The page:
by Gareth H. Jenkins

June 1,  2017

The Turkish constitutional referendum of April 16, 2017 dealt yet another blow to President Tayyip Erdoğan’s already faltering claim to democratic legitimacy. Not only did both the referendum and campaign that preceded it fall short of democratic norms but the Turkish authorities’ refusal to investigate the numerous reports of fraud and apparent irregularities suggests that the regime no longer feels the need to maintain even the semblance of the rule of law.

2017 Turkish referendum ballot paper 2

Published in Articles
Thursday, 10 November 2016 00:00

The “Logic” of Turkey’s Repression

By Halil Karaveli

November 10, 2016, 

What is the logic behind the arrests of Kurdish politicians and of liberal and leftist journalists in Turkey? From the perspective of the Turkish regime, in the wake of the coup attempt it is imperative to restore the authority of the state, and to undo the political gains of the Kurdish movement. President Recep Tayyip Erdoğan is seconded by the leader of the far right, Devlet Bahçeli. The new “Nationalist front” that their parties have formed speaks to the sensibilities of the vast majority of Turks. However, what is being mobilized is a destructive national unity, attained at the expense of liberty. Ultimately, it may not serve the cause of a united Turkey.

demirtas1

Published in Articles

By Nicholas Danforth

October 17, 2016

Turkey's July 15 coup attempt has transformed the country's politics, and notably it has deepened a dangerous pre-existing dilemma. President Recep Tayyip Erdoğan faces rival challenges from a Kurdish nationalist movement with a longstanding commitment to violence and a nationalistic Turkish electorate which opposes the concessions that will be necessary to make peace with the Kurds. This triangular tension means that Turkey will face a series of trade-offs, setting the country's embattled prospects for peace and democracy against one another.

erdo-small

Published in Articles

By Gareth H. Jenkins

September 19, 2016

The Turkish government’s recent dismissal of elected Kurdish officials from local authorities in the southeast and its preparations to prosecute Kurdish members of parliament risk exacerbating social tensions at a time of already severe domestic political turbulence.

ocalan1

Published in Articles

Kadri Gürsel in Cumhuriyet notes that in the new war that started in July 2015, cities inside Turkey’s border are being demolished. More than twenty years ago, it was the villages that were burnt down and emptied of their inhabitants. The path that was to lead on to the new war of destructing the cities was engaged in the fall of 2013. In September 2013, PKK accused Ankara of not taking necessary steps in the peace process and declared that it was halting the withdrawal of its armed elements from Turkey. After this, both sides used the so called process to gain time to improve their own position. Yet, a real and dynamic political solution process was necessary in order to bring about a positive and permanent change of PKK’s violent political culture. The solution process was a fake and for this reason, the natural inclination of PKK – in accordance with its goal of autonomy – was to organize an armed, urban resistance, and engage in the “war of the trenches.” The method that the regime chose to dislodge the PKK and its base from the cities is the worst possible one in terms of the future of the country. The scorched earth tactic of the 1990’s is carried on with burnt down and erased cities. When the villages were burnt down, their inhabitants flocked to the cities where HDP’s vote is around ninety percent. Time will tell what we will face now that these cities in turn have been erased. This is not a sustainable policy. If the holders of state power persist with this attitude, they might one day decide to target the people directly, after first having targeted their villages and now their cities. Then, Turkey will become unsustainable. That’s what I fear.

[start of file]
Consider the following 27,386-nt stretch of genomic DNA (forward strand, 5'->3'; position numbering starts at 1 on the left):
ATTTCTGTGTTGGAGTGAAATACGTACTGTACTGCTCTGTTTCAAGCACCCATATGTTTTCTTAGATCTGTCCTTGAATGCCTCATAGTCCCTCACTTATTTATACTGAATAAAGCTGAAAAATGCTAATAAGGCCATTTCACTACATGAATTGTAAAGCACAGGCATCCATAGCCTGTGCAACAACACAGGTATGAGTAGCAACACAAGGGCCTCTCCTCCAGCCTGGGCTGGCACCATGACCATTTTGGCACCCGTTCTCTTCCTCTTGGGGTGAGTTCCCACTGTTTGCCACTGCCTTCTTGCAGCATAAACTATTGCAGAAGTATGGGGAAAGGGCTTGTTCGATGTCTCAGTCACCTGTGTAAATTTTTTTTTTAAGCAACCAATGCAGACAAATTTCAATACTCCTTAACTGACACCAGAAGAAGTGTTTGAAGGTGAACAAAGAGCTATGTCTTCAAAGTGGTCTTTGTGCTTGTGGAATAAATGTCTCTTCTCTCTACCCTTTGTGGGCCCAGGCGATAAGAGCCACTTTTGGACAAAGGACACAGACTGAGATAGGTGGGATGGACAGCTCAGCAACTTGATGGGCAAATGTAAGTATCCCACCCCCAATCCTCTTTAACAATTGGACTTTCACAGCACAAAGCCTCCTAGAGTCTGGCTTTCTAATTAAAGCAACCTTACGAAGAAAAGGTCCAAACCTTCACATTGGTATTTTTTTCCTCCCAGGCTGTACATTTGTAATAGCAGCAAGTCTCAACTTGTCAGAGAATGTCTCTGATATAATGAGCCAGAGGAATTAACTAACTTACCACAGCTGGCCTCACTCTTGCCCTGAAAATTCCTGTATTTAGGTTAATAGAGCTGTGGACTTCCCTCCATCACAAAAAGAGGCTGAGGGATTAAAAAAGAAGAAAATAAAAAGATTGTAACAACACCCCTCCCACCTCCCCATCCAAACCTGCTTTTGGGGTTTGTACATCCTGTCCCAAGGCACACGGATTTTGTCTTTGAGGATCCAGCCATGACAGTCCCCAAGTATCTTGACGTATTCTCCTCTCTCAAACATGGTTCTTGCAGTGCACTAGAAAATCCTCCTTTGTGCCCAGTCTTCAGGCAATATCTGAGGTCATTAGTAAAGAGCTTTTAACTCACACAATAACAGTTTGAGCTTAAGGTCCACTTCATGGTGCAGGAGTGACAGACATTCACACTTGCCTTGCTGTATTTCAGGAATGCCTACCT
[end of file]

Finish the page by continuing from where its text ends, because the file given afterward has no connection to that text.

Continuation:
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Joint Center Publications

Op-ed S. Frederick Starr, Brenda Shaffer and Svante E. Cornell, How the U.S. Promotes Extremism in the Name of Religious FreedomForeign Affairs, August 24, 2017

Op-ed Lawrence Stutzriem and Svante Cornell "Turkey and Qatar's Support for Extremist Groups", Realcleardefense, May 23, 2017

Article Halil Karaveli "Turkey's Authoritarian Legacy", Cairo Review of Global Affairs,  May 1, 2017

Op-ed Halil M. Karaveli "Assasination in Ankara"Foreign Affairs, January 3, 2017

Essay Halil M. Karaveli "Erdogan's Journey"Foreign Affairs, October 19, 2016

Op-ed Halil M. Karaveli "Turkey's Fractured State", The New York Times, August 1, 2016

Monograph Eric Edelman, Svante Cornell, Aaron Lobel, Halil Karaveli, "Turkey Transformed: The Origins and Evolution of Authoritarianism and Islamization under the AKP", Bipartisan Policy Center, October 2015.

Article Svante E. Cornell and M.K. Kaya, "The Naqshbandi-Khalidi Order and Political Islam in Turkey", Current Trends in Islamist Ideology, September 2015.

 

The Turkey Analyst is a publication of the Central Asia-Caucasus Institute & Silk Road Studies Joint Center, designed to bring authoritative analysis and news on the rapidly developing domestic and foreign policy issues in Turkey. It includes topical analysis, as well as a summary of the Turkish media debate.

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